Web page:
This guide will describe the steps to setup a centralized logging system for docker containers. A properly configured docker image will send its log output to stdout, so the docker daemon can view them. This is where the Fluentd log driver, that’s built into docker, comes into play by taking those logs, applying optional filtering and sending it to Elasticsearch, Mongdb or other services. There’s no need to setup a Logstash server since Fluentd can send it directly to Elasticsearch.
I’ll be using docker-compose in my example stack with Fluentd, Nginx, Elasticsearch and Kabana.
version: "2" services: fluentd: image: fluent/fluentd:latest ports: - "24224:24224" volumes: - ./fluentd/etc:/fluentd/etc command: /fluentd/etc/start.sh networks: - lognet elasticsearch: image: elasticsearch ports: - "9200:9200" - "9300:9300" volumes: - /usr/share/elasticsearch/data:/usr/share/elasticsearch/data networks: - lognet kibana: image: kibana restart: always ports: - "5601:5601" environment: - ELASTICSEARCH_URL=http://elasticsearch:9200 networks: - lognet nginx: image: nginx ports: - "80:80" logging: driver: fluentd networks: - lognet networks: lognet: driver: bridge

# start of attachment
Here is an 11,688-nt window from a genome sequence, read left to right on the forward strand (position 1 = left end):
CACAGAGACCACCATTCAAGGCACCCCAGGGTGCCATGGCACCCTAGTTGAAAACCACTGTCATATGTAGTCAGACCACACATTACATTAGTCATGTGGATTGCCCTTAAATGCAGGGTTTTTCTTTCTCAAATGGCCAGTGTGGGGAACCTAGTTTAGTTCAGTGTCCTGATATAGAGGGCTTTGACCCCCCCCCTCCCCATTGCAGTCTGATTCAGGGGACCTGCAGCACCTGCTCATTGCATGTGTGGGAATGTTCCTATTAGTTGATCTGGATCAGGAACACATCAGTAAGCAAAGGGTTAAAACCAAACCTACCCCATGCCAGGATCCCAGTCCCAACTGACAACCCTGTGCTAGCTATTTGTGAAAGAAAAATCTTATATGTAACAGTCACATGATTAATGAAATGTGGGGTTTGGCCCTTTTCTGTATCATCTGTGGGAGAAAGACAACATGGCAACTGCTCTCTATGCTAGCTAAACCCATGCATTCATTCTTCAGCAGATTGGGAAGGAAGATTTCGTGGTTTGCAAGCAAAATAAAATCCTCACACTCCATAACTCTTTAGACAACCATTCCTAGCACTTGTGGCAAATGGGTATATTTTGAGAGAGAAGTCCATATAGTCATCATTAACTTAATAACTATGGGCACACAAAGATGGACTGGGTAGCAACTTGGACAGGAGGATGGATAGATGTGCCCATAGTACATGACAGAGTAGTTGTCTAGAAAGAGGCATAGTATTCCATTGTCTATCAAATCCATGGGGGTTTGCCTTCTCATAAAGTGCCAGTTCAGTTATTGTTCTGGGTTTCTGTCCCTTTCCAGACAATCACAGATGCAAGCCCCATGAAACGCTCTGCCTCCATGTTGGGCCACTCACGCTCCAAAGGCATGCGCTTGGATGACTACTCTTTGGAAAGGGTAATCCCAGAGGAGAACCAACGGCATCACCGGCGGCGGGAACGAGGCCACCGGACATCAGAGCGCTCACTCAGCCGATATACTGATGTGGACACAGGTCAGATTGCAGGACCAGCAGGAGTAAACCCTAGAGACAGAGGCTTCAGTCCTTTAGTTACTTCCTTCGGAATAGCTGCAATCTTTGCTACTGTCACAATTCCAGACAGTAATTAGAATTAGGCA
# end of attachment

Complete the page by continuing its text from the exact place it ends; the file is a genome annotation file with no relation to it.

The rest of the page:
In the compose file, we are telling Fluentd to mount a local folder with the config file and run a script to install the Elasticsearch gem on startup. The nginx container is set to use the built-in logging driver to send its logs to the Fluentd container at localhost:24224.
<source> type forward </source> <match *.*> type elasticsearch host elasticsearch logstash_format true flush_interval 10s </match>
#!/bin/sh gem install fluent-plugin-elasticsearch exec fluentd -c /fluentd/etc/$FLUENTD_CONF -p /fluentd/plugins $FLUENTD_OPT
Make start.sh executable:
$ chmod a+x start.sh
Start your stack:
$ docker-compose up -d
It will take a couple of minutes for Elasticsearch and Kibana to start up fully. You can monitor the progress with the ‘docker logs’ command. Once you see “Connection opened to Elasticsearch” from the Fluentd container, it should be ready to start forwarding logs to Elasticsearch.
Hit up http://localhost to generate some Nginx logs and verify events going to your Elasticsearch container with:
$ curl -XGET 'http://localhost:9200/_all/_search?q=*'
Visit the Kibana page (http://localhost:5601) to setup your new index and view your logs.
In my next post, I’ll be showing how to setup Fluentd with Amazon’s ElasticSearch service.